http://www.electronicipc.com/JournalEZ/detail.cfm?code=04290010640702&CFID=993209&CFTOKEN=E9D3C460-C214-40E9-AB3C8215A01FEC56

American Journal of
VETERINARY RESEARCH   Am.J.Vet.Res (Vol 64, No 7, p 805):


Benefit-cost analysis of vaccination and preemptive slaughter as a means of eradicating foot-and-mouth disease
Thomas W. Bates, PhD; Tim E. Carpenter, PhD; Mark C. Thurmond, DVM, PhD

Abstract

ObjectiveTo assess relative costs and benefits of vaccination and preemptive herd slaughter to control transmission of foot-and-mouth disease (FMD) virus (FMDV).

Sample Population2,238 herds and 5 sale yards located in Fresno, Kings, and Tulare counties of California.

ProcedureDirect costs associated with indemnity, slaughter, cleaning and disinfecting livestock premises, and vaccination were compared for various eradication strategies. Additional cost, total program cost, net benefit, and benefit-cost value (B/C) for each supplemental strategy were estimated, based in part on results of published model simulations for FMD. Sensitivity analyses were conducted.

ResultsMean herd indemnity payments were estimated to be $2.6 million and $110,359 for dairy and nondairy herds, respectively. Cost to clean and disinfect livestock premises ranged from $18,062 to $60,205. Mean vaccination cost was $2,960/herd. Total eradication cost ranged from $61 million to $551 million. All supplemental strategies involving use of vaccination were economically efficient (B/C range, 5.0 to 10.1) and feasible, whereas supplemental strategies involving use of slaughter programs were not economically efficient (B-C, 0.05 to 0.8) or feasible.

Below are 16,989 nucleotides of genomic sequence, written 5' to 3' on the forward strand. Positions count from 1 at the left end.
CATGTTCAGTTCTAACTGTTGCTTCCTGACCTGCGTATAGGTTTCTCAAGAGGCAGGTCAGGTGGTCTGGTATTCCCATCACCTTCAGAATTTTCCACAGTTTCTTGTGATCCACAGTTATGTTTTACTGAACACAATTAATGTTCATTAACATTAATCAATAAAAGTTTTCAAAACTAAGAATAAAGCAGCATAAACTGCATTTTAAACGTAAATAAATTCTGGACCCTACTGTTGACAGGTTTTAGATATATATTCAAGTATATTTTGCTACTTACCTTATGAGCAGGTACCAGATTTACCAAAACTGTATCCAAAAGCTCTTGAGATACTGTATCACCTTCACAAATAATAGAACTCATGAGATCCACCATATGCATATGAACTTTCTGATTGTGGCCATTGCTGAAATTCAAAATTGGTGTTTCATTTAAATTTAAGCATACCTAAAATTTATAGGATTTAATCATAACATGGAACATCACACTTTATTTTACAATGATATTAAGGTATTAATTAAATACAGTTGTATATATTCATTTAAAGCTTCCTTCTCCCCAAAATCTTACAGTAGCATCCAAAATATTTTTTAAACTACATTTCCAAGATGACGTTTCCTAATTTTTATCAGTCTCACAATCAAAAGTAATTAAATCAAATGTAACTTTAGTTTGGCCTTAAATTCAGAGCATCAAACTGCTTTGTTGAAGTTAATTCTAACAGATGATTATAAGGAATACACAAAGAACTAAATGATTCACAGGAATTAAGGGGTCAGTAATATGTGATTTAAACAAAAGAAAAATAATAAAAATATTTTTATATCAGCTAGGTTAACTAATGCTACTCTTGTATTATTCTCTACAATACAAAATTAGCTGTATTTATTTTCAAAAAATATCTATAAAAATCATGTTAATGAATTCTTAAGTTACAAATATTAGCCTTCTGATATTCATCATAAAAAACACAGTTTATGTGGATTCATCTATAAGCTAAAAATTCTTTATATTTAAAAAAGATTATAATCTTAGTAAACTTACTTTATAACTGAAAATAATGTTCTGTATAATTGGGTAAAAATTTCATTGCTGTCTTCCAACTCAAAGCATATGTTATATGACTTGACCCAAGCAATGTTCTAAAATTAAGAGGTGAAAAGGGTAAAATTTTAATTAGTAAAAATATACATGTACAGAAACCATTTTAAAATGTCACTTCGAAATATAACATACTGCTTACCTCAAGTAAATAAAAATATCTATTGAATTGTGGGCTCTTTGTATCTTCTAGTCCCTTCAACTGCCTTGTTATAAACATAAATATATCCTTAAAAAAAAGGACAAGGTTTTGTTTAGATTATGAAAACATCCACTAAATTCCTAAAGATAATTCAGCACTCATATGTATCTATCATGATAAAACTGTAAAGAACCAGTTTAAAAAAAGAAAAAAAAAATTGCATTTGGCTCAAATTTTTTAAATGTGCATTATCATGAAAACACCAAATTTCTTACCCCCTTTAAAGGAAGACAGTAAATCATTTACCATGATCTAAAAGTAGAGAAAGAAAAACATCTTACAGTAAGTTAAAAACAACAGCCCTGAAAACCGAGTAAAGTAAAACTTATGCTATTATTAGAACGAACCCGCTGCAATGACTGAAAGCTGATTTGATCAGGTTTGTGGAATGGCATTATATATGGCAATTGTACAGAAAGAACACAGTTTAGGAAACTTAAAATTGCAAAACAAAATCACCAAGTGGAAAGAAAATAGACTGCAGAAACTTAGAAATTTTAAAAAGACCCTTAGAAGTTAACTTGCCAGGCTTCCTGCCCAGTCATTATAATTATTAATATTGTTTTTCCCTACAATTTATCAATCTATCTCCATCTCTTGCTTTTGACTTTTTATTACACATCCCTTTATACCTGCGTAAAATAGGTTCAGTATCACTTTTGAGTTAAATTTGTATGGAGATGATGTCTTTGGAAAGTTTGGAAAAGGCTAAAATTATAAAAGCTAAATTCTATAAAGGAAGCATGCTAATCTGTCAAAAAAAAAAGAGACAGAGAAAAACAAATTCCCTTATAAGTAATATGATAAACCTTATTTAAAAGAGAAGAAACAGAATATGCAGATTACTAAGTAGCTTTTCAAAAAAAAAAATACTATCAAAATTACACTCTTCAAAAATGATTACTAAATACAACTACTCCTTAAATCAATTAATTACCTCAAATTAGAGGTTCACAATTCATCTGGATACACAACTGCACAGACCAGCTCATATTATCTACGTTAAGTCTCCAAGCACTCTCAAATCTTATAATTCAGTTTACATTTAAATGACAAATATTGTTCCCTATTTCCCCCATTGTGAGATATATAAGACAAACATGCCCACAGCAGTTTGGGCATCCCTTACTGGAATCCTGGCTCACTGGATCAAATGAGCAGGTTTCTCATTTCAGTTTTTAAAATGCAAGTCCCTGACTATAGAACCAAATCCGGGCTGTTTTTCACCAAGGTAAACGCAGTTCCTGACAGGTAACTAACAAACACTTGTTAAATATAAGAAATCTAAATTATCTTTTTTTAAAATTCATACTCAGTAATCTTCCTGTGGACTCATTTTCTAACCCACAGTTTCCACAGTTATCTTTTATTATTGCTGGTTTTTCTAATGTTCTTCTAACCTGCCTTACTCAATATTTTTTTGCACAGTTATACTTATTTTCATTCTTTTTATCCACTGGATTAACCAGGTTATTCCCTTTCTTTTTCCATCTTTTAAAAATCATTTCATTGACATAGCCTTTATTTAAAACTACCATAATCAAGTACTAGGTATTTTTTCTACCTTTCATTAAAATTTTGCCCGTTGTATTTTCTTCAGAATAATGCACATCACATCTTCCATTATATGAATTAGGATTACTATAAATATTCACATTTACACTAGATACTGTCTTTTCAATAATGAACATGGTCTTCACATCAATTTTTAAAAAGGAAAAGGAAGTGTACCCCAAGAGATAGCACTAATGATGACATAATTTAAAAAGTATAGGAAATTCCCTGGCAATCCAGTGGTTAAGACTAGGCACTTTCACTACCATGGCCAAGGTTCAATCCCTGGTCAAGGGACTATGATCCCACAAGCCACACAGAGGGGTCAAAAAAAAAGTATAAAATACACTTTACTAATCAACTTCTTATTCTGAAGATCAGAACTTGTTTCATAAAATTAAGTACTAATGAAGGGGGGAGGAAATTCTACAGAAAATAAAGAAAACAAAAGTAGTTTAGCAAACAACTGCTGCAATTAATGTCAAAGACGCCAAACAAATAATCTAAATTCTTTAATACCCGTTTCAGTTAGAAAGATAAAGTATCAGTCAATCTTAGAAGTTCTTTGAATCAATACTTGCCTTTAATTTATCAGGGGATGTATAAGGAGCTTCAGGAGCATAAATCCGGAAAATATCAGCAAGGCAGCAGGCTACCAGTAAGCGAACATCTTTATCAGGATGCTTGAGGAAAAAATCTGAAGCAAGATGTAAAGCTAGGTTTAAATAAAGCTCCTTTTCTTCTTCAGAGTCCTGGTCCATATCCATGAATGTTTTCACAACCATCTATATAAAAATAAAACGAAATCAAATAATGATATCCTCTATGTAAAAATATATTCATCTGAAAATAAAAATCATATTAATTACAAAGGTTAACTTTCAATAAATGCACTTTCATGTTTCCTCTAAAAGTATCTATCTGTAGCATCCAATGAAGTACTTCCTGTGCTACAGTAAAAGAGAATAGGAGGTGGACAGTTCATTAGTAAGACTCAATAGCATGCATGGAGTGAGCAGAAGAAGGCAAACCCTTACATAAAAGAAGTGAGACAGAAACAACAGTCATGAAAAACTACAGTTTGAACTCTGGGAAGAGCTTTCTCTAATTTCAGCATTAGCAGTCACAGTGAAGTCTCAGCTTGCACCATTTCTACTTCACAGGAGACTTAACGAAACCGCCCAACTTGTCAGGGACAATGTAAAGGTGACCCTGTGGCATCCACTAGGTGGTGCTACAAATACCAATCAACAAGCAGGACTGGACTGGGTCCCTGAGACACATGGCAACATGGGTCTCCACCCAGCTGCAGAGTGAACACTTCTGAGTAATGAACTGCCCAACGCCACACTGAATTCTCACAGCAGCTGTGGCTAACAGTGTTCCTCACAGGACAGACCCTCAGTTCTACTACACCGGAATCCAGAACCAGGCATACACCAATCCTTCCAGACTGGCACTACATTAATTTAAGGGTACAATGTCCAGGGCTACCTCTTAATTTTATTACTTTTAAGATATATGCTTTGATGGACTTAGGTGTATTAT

Conclusions and Clinical RelevanceVaccination with a highly efficacious vaccine may be a cost-effective strategy for control of FMD if vaccinated animals are not subsequently slaughtered and there is no future adverse economic impact, such as trade restrictions. Although less preferable than the baseline eradication program, selective slaughter of highest-risk herds was preferable to other preemptive slaughter strategies. However, indirect costs can be expected to contribute substantially more than direct costs to the total cost of eradication programs. (Am J Vet Res 2003;64:805812)

Received October 16, 2002.
Accepted March 12, 2003.
From the Department of Medicine and Epidemiology, School of Veterinary Medicine, University of California, Davis, CA 95616. Dr. Bates present address is L-174, Lawrence Livermore National Laboratory, Livermore, CA 94551.
Supported in part by USDA Animal Health Formula Funds, the USDA National Research Initiative Competitive Grants Program (grant No. 35204-10173), the California Department of Food and Agriculture, and the USDA: Animal Plant Health Inspection Service: Veterinary Services.